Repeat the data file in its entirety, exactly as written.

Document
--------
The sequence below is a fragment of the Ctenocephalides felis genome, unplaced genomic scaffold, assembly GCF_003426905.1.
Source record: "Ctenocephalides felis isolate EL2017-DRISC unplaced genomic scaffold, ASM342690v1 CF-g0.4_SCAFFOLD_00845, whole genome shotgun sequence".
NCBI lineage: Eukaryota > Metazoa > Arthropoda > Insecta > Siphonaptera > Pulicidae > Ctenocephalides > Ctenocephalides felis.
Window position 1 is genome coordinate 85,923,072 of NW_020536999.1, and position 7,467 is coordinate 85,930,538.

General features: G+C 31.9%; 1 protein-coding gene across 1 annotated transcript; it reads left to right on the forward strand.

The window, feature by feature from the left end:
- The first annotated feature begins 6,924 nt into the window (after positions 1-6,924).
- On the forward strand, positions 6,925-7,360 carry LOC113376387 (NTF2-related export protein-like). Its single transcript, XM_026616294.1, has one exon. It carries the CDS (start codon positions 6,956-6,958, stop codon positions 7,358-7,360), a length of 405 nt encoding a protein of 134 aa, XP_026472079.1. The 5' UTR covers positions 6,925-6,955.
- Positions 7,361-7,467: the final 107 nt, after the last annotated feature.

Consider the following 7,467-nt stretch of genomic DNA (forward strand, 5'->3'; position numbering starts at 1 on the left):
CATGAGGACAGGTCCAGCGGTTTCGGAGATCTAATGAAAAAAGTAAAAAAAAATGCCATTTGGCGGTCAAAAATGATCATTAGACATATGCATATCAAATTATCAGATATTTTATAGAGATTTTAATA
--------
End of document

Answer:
The sequence below is a fragment of the Ctenocephalides felis genome, unplaced genomic scaffold, assembly GCF_003426905.1.
Source record: "Ctenocephalides felis isolate EL2017-DRISC unplaced genomic scaffold, ASM342690v1 CF-g0.4_SCAFFOLD_00845, whole genome shotgun sequence".
NCBI lineage: Eukaryota > Metazoa > Arthropoda > Insecta > Siphonaptera > Pulicidae > Ctenocephalides > Ctenocephalides felis.
Window position 1 is genome coordinate 85,923,072 of NW_020536999.1, and position 7,467 is coordinate 85,930,538.

General features: G+C 31.9%; 1 protein-coding gene across 1 annotated transcript; it reads left to right on the forward strand.

The window, feature by feature from the left end:
- The first annotated feature begins 6,924 nt into the window (after positions 1-6,924).
- On the forward strand, positions 6,925-7,360 carry LOC113376387 (NTF2-related export protein-like). Its single transcript, XM_026616294.1, has one exon. It carries the CDS (start codon positions 6,956-6,958, stop codon positions 7,358-7,360), a length of 405 nt encoding a protein of 134 aa, XP_026472079.1. The 5' UTR covers positions 6,925-6,955.
- Positions 7,361-7,467: the final 107 nt, after the last annotated feature.

Consider the following 7,467-nt stretch of genomic DNA (forward strand, 5'->3'; position numbering starts at 1 on the left):
CATGAGGACAGGTCCAGCGGTTTCGGAGATCTAATGAAAAAAGTAAAAAAAAATGCCATTTGGCGGTCAAAAATGATCATTAGACATATGCATATCAAATTATCAGATATTTTATAGAGATTTTAATA